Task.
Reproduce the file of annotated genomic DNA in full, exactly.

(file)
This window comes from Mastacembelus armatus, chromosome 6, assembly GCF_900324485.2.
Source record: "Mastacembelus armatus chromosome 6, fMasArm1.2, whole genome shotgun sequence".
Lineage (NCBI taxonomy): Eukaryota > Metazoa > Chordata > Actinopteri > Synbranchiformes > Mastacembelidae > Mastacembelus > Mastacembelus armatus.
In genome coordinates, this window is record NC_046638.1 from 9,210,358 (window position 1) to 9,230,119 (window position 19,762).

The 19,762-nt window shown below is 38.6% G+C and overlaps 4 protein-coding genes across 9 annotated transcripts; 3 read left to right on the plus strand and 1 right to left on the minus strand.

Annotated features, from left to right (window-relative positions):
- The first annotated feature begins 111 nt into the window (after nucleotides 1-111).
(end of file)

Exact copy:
This window comes from Mastacembelus armatus, chromosome 6, assembly GCF_900324485.2.
Source record: "Mastacembelus armatus chromosome 6, fMasArm1.2, whole genome shotgun sequence".
Lineage (NCBI taxonomy): Eukaryota > Metazoa > Chordata > Actinopteri > Synbranchiformes > Mastacembelidae > Mastacembelus > Mastacembelus armatus.
In genome coordinates, this window is record NC_046638.1 from 9,210,358 (window position 1) to 9,230,119 (window position 19,762).

The 19,762-nt window shown below is 38.6% G+C and overlaps 4 protein-coding genes across 9 annotated transcripts; 3 read left to right on the plus strand and 1 right to left on the minus strand.

Annotated features, from left to right (window-relative positions):
- The first annotated feature begins 111 nt into the window (after nucleotides 1-111).